Editor’s note: I am a car guy and drive an overpowered BMW made in Hungary of all places. Hanke has one like it. Everyone needs a 500 horsepower station wagon, what the hell. But Trump is totally right here. Toyota, Honda and even Mercedes and Volkswagen build here. Oh wait, isn’t there an $8 billion BMW plant in South Carolina as well?
What are we saying? I agree that cars should all be made here. The real issue is blocking US exports to Germany and elsewhere and allowing higher quality American cars to be trashed in the press or secretly taxed to death.Trump was too stupid to pick that up. I need a new F150 pickup in Germany and can’t easily order one except through the dealership at Spangdahlem AFB. But Germany passed laws disallowing me to transfer it to German citizens even if they are my own family.Germany has huge restrictions on US products and where they don’t restrict them openly, they do it covertly.Similarly, Iraq and the UAE, even Saudi Arabia, don’t use Jeeps. They are OK, certainly not up to BMW quality, but are close and better than much of what is sold there. This is a huge market and Americans are blocked there as well. Of course, Iran is the real gem and Trump is throwing all that away. Save us from amateurs.
“The Germans are bad, very bad,” said Trump, as quoted by Spiegel.
“Look at the millions of cars they sell in the US, and we’ll stop that,” he added, according to the newspaper, citing participants in the meeting.
According to a report from German newspaper Süddeutsche Zeitung, the EU officials were horrified at the extent of the Americans’ lack of awareness of European trade policy.
Apparently, it was unclear to the guests EU countries concluded trade agreements only jointly, the newspaper said.
European Commission President Jean-Claude Juncker denied Trump was hostile to Germany in the Brussels talks.
“He did not say the Germans were behaving badly,” Juncker said, adding that the reports in the German media were exaggerated.
Later, Donald Trump’s top economic adviser acknowledged that the president said Germany is “very bad” when it comes to flooding the U.S. with cars, but insisted it wasn’t an attack on one of America’s most-important allies.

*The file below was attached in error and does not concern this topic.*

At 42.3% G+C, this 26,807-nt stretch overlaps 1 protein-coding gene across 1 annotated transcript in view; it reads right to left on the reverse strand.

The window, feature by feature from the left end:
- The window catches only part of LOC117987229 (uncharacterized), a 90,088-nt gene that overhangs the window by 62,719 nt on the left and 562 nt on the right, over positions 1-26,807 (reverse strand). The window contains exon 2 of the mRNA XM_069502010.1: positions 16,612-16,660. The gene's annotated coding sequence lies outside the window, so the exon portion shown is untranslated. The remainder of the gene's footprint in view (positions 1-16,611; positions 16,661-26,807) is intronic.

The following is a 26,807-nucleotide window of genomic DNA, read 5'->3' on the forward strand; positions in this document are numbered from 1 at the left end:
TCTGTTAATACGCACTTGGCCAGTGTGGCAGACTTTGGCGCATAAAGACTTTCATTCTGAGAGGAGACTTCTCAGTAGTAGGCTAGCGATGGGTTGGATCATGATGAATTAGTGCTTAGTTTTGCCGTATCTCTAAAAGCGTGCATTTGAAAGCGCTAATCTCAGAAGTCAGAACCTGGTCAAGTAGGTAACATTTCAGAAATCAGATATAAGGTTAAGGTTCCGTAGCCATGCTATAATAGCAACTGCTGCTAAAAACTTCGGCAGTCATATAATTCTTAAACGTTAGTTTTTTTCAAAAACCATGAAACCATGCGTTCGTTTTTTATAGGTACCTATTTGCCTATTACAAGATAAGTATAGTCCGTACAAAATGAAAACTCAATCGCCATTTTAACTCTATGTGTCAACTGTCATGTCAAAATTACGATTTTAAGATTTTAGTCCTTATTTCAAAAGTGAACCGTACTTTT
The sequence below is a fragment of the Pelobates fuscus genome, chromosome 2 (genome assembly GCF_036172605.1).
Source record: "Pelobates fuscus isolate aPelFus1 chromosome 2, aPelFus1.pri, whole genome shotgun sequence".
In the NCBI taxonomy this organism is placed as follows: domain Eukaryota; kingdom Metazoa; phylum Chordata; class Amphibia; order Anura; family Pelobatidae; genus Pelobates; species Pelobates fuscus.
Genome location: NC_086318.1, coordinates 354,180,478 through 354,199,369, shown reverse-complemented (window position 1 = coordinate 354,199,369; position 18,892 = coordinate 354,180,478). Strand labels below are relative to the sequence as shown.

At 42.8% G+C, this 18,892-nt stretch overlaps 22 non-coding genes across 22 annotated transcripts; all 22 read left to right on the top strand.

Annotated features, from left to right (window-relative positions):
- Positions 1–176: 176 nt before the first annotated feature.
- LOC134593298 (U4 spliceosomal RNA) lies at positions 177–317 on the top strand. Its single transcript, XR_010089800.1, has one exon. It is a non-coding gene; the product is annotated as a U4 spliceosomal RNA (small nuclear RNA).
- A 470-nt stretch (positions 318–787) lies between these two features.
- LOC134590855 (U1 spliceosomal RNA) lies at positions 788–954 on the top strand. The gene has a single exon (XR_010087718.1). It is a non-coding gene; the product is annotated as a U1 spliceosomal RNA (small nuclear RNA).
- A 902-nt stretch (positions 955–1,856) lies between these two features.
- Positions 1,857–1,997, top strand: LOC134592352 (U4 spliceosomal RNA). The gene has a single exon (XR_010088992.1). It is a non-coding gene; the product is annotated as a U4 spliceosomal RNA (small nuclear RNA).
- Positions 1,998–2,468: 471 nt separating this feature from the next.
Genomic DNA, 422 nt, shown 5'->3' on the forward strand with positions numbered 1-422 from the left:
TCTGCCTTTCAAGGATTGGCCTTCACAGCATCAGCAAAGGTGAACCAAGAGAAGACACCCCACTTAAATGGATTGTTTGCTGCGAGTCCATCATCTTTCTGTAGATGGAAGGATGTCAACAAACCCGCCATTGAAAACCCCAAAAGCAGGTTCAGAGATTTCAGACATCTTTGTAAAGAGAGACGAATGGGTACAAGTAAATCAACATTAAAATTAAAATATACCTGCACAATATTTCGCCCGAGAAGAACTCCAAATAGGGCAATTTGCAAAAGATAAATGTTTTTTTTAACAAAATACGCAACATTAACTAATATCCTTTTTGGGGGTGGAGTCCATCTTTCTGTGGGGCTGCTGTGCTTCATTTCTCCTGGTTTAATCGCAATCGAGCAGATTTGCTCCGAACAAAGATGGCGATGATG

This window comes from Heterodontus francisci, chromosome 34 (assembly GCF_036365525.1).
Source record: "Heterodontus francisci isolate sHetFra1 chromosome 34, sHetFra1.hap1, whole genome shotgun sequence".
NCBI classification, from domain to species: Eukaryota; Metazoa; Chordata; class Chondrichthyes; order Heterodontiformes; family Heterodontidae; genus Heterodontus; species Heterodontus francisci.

“He said, ‘They’re very bad on trade,’ but he doesn’t have a problem with Germany,” Gary Cohn, director of the National Economic Council. “He said his dad is from Germany. He said, ‘I don’t have a problem with Germany, I have a problem with German trade’.”
In January, the US president threatened to impose a 35 percent import tax on German cars.
“If you want to build cars in the world, then I wish you all the best. You can build cars for the United States, but for every car that comes to the USA, you will pay 35 percent tax,” Trump said in an interview with German newspaper Bild.
“I would tell BMW that if you are building a factory in Mexico and plan to sell cars to the USA, without a 35 percent tax, then you can forget that,” Trump said.
Trump is also angered by Germany’s €253 billion trade surplus, which he says comes at a loss for the US.
In March, he signed executive orders to review the causes of the US trade deficits with some of its largest trading partners – including China and Germany – and push for stricter enforcement of US anti-dumping laws. The US trade deficit in goods and services topped $500 billion in 2016.
Gordon Duff is a Marine combat veteran of the Vietnam War. He is a disabled veteran and has worked on veterans and POW issues for decades. Gordon is an accredited diplomat and is generally accepted as one of the top global intelligence specialists. He manages the world’s largest private intelligence organization and regularly consults with governments challenged by security issues.
Duff has traveled extensively, is published around the world, and is a regular guest on TV and radio in more than “several” countries. He is also a trained chef, wine enthusiast, avid motorcyclist, and gunsmith specializing in historical weapons and restoration. Business experience and interests are in energy and defense technology.